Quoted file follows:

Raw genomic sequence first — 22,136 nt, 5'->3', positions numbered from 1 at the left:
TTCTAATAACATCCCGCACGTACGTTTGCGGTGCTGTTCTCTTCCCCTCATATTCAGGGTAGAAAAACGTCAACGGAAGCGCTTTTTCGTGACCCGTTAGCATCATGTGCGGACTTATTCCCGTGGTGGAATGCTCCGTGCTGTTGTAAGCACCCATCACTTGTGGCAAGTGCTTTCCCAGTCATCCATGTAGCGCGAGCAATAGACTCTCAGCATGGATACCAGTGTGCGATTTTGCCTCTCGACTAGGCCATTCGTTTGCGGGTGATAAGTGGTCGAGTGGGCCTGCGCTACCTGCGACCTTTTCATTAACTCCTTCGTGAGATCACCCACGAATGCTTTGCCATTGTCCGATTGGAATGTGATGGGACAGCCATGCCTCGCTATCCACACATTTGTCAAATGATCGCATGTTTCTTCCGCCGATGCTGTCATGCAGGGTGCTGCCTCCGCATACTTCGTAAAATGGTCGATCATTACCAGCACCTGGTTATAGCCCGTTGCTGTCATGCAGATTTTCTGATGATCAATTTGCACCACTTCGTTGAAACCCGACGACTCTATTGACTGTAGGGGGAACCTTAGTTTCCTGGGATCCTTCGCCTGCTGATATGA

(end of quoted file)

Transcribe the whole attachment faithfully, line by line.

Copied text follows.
Raw genomic sequence first — 22,136 nt, 5'->3', positions numbered from 1 at the left:
TTCTAATAACATCCCGCACGTACGTTTGCGGTGCTGTTCTCTTCCCCTCATATTCAGGGTAGAAAAACGTCAACGGAAGCGCTTTTTCGTGACCCGTTAGCATCATGTGCGGACTTATTCCCGTGGTGGAATGCTCCGTGCTGTTGTAAGCACCCATCACTTGTGGCAAGTGCTTTCCCAGTCATCCATGTAGCGCGAGCAATAGACTCTCAGCATGGATACCAGTGTGCGATTTTGCCTCTCGACTAGGCCATTCGTTTGCGGGTGATAAGTGGTCGAGTGGGCCTGCGCTACCTGCGACCTTTTCATTAACTCCTTCGTGAGATCACCCACGAATGCTTTGCCATTGTCCGATTGGAATGTGATGGGACAGCCATGCCTCGCTATCCACACATTTGTCAAATGATCGCATGTTTCTTCCGCCGATGCTGTCATGCAGGGTGCTGCCTCCGCATACTTCGTAAAATGGTCGATCATTACCAGCACCTGGTTATAGCCCGTTGCTGTCATGCAGATTTTCTGATGATCAATTTGCACCACTTCGTTGAAACCCGACGACTCTATTGACTGTAGGGGGAACCTTAGTTTCCTGGGATCCTTCGCCTGCTGATATGA